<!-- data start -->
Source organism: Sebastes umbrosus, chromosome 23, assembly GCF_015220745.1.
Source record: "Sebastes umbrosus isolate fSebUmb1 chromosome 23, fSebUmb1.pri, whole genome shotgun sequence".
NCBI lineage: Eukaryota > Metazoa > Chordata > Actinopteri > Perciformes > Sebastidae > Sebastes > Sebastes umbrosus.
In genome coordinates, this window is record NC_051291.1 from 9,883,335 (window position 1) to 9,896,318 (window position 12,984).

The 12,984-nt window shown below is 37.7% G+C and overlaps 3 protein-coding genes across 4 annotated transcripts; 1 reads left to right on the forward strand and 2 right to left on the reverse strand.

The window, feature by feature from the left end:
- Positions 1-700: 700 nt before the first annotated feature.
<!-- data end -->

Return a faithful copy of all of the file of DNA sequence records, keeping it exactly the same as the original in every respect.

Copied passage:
Source organism: Sebastes umbrosus, chromosome 23, assembly GCF_015220745.1.
Source record: "Sebastes umbrosus isolate fSebUmb1 chromosome 23, fSebUmb1.pri, whole genome shotgun sequence".
NCBI lineage: Eukaryota > Metazoa > Chordata > Actinopteri > Perciformes > Sebastidae > Sebastes > Sebastes umbrosus.
In genome coordinates, this window is record NC_051291.1 from 9,883,335 (window position 1) to 9,896,318 (window position 12,984).

The 12,984-nt window shown below is 37.7% G+C and overlaps 3 protein-coding genes across 4 annotated transcripts; 1 reads left to right on the forward strand and 2 right to left on the reverse strand.

The window, feature by feature from the left end:
- Positions 1-700: 700 nt before the first annotated feature.